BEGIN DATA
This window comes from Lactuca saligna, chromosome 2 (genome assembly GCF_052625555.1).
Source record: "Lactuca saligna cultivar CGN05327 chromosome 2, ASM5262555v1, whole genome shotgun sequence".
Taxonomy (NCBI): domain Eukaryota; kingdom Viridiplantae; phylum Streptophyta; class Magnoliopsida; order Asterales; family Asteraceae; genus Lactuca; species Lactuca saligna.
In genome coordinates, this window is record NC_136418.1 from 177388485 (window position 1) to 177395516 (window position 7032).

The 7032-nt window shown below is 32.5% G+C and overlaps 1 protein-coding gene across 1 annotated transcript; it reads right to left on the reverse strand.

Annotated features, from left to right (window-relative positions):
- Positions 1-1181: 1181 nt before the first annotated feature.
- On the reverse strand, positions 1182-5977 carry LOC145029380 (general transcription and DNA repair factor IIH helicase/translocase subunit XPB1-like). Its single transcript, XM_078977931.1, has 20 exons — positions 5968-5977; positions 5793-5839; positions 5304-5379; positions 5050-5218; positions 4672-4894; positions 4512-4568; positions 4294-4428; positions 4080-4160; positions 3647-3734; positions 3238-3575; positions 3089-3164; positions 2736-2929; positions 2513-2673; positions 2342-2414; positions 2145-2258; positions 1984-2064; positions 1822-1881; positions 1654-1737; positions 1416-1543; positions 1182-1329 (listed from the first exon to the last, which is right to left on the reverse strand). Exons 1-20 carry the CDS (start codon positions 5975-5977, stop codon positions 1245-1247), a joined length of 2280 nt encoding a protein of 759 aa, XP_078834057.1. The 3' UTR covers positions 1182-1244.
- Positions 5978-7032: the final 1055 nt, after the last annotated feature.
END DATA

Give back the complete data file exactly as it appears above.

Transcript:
This window comes from Lactuca saligna, chromosome 2 (genome assembly GCF_052625555.1).
Source record: "Lactuca saligna cultivar CGN05327 chromosome 2, ASM5262555v1, whole genome shotgun sequence".
Taxonomy (NCBI): domain Eukaryota; kingdom Viridiplantae; phylum Streptophyta; class Magnoliopsida; order Asterales; family Asteraceae; genus Lactuca; species Lactuca saligna.
In genome coordinates, this window is record NC_136418.1 from 177388485 (window position 1) to 177395516 (window position 7032).

The 7032-nt window shown below is 32.5% G+C and overlaps 1 protein-coding gene across 1 annotated transcript; it reads right to left on the reverse strand.

Annotated features, from left to right (window-relative positions):
- Positions 1-1181: 1181 nt before the first annotated feature.
- On the reverse strand, positions 1182-5977 carry LOC145029380 (general transcription and DNA repair factor IIH helicase/translocase subunit XPB1-like). Its single transcript, XM_078977931.1, has 20 exons — positions 5968-5977; positions 5793-5839; positions 5304-5379; positions 5050-5218; positions 4672-4894; positions 4512-4568; positions 4294-4428; positions 4080-4160; positions 3647-3734; positions 3238-3575; positions 3089-3164; positions 2736-2929; positions 2513-2673; positions 2342-2414; positions 2145-2258; positions 1984-2064; positions 1822-1881; positions 1654-1737; positions 1416-1543; positions 1182-1329 (listed from the first exon to the last, which is right to left on the reverse strand). Exons 1-20 carry the CDS (start codon positions 5975-5977, stop codon positions 1245-1247), a joined length of 2280 nt encoding a protein of 759 aa, XP_078834057.1. The 3' UTR covers positions 1182-1244.
- Positions 5978-7032: the final 1055 nt, after the last annotated feature.